The most social of drugs’: Study shows increased self-focus when consuming alcohol in virtual settings

By Madison Dean, Senior Staff Writer

Michael Sayette said surveys have indicated an increase in alcohol consumption from spring 2019 to spring 2020 during the COVID-19 pandemic.

During the height of COVID, bars were risky places to be and virtual social interactions became far more popular, leading to the widespread experience of virtual cocktails,” said Sayette, a distinguished professor of psychology and psychiatry and director of the Alcohol and Smoking Research Laboratory at Pitt.  

In a study published in Clinical Psychological Science in November 2022, Sayette and six other researchers analyzed the effect of alcohol on self-focused attention and where people direct their gaze in virtual social interactions. Researchers conducted the study at Catharine Fairbairn’s lab at the University of Illinois Urbana-Champaign.

Fairbairn, an associate professor in the department of psychology at UIUC, said the effects of alcohol use during the COVID-19 pandemic are “complex.” 

However, at least temporarily, COVID-19 tended to move drinkers in the direction of smaller group[s] and virtual drinking spaces and away from larger group[s] and public gatherings,” Fairbairn said. 

The study investigated social drinkers ages 21-30 during two video chat sessions lasting four minutes each. The participants talked to strangers and friends about topics like their favorite music and their towns. 

Sayette said the study explains why people choose to drink alcohol in group social settings and how information is processed while drinking. 

“Perhaps alcohol makes us less self-aware, and we can be free to interact without worrying about how we are coming across to the people with whom we are speaking,” Sayette said. “Or perhaps alcohol allows us to focus in on just what is most directly in front of us, allowing us in some cases to forget our daily worries and just attend to the joke our partner is telling.”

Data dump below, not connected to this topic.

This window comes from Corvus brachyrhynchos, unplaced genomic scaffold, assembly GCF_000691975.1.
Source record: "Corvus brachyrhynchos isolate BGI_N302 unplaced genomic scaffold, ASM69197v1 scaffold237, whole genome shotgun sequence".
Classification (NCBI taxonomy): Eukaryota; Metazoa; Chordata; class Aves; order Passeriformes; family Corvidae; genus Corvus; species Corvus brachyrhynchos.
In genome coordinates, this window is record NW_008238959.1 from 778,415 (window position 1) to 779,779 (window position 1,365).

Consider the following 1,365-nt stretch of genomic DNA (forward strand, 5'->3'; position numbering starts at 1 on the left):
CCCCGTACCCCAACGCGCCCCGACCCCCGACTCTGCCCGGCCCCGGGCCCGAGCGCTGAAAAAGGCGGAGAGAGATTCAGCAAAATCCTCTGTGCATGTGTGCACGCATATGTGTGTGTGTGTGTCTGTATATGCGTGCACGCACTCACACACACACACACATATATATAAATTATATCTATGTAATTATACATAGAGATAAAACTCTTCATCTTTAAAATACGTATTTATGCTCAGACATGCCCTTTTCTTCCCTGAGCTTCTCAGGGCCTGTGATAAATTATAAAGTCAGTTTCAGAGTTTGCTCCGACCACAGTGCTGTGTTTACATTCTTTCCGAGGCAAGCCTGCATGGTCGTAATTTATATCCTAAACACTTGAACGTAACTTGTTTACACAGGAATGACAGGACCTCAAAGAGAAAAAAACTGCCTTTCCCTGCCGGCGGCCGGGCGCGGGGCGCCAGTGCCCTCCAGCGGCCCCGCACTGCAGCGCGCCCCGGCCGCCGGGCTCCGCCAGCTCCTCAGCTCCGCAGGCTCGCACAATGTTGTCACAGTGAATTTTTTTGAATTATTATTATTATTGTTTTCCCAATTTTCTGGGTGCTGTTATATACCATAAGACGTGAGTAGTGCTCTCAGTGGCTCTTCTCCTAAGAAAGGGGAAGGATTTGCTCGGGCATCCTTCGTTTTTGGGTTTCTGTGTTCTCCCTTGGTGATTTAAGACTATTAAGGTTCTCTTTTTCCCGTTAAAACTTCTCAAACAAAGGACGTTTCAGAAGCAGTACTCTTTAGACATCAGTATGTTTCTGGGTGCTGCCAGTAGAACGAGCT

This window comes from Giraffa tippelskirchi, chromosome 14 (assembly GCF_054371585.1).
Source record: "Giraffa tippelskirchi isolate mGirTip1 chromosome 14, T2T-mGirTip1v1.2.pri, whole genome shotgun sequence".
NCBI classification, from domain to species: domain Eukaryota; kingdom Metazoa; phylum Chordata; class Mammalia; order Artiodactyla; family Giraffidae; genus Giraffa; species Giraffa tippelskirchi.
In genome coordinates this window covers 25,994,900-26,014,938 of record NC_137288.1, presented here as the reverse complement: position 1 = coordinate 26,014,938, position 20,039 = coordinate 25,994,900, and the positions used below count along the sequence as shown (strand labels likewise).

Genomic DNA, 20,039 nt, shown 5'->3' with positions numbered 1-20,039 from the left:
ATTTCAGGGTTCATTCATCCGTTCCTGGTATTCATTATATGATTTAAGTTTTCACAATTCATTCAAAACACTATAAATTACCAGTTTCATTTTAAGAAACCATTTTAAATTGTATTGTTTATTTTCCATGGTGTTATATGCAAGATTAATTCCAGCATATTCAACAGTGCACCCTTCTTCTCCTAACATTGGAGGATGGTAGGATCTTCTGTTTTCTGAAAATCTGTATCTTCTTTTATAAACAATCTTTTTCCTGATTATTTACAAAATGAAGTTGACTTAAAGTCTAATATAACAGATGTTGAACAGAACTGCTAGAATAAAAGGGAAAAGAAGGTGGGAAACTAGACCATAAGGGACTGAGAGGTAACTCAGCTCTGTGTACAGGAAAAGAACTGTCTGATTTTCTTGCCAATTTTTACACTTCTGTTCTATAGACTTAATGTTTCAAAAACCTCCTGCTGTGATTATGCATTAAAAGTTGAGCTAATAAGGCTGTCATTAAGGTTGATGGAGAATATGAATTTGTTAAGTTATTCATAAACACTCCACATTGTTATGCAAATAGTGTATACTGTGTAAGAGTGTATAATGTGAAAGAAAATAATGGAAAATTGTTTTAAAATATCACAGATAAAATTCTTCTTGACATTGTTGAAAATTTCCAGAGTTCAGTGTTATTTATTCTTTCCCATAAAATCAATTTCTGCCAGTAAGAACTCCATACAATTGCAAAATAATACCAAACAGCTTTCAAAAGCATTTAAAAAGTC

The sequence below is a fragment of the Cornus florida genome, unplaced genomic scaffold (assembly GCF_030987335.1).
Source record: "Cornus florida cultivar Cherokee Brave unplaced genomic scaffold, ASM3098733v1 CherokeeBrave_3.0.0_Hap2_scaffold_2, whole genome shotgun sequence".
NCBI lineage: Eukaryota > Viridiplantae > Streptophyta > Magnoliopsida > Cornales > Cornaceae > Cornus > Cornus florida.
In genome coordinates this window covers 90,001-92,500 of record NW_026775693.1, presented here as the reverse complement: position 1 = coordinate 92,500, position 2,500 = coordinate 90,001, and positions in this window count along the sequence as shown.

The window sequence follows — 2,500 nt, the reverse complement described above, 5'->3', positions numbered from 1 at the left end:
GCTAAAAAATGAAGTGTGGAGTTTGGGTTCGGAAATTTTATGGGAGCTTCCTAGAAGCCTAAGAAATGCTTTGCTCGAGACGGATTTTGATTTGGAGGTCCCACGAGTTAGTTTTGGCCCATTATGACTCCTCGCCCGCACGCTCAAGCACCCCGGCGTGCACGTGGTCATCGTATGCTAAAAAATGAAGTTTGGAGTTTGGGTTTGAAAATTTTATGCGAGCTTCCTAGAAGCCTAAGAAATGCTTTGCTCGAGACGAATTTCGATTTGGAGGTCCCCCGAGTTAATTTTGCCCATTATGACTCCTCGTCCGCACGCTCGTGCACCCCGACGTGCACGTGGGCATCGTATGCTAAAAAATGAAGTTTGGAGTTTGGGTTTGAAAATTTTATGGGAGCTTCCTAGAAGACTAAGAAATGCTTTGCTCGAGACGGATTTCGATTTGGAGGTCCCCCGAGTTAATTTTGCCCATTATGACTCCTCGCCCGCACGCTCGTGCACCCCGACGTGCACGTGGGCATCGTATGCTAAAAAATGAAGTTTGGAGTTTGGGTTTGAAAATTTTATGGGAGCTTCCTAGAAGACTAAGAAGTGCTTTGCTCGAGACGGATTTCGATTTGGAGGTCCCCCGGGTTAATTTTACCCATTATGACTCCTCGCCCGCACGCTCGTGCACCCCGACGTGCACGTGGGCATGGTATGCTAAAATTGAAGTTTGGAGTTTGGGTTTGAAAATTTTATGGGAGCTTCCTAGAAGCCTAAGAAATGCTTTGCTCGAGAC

The study tracked the “gaze behavior” of participants through eye movement during the online interactions. Results found that people drinking alcohol spent more time looking at their own face than their partner’s while communicating through the computer screen. 

“This increase in self-focus is not what we would expect when drinking in a real face-to-face conversation when one does not have a mirror image of their face shining back at them,” Sayette said. 

Sayette said alcohol consumption in social settings can be a “crutch” for some, but that interactions can change in different settings depending on if alcohol is present or not.

“Natural experiments such as Dry January also provide time for people to learn how to have fun socially without relying on alcohol, and as the media reports of the increasing popularity of Dry January suggest, many people start to realize that alcohol is not required to have fun socially,” Sayette said. 

Madeline Goodwin, a fourth-year clinical psychology graduate student in the Alcohol and Smoking Research Laboratory, said alcohol is not a “simple drug” and can have effects ranging from rewarding social interactions to instances of aggression and violence. 

“Understanding when and why alcohol produces these social effects is critical to reducing alcohol-related harm,” Goodwin said. “Now that the pandemic has shifted many interactions to the virtual world, this adds a whole new set of environmental factors that are likely to moderate the effects of alcohol.” 

Sayette and Goodwin are currently working on a new study that analyzes what strangers talk about when they drink alcohol together. Goodwin said studying “the most social of drugs” can provide greater insights into the rewards and hazards of alcohol in social settings. 

“I hope to study how alcohol impacts the way we communicate with each other,” Goodwin said.c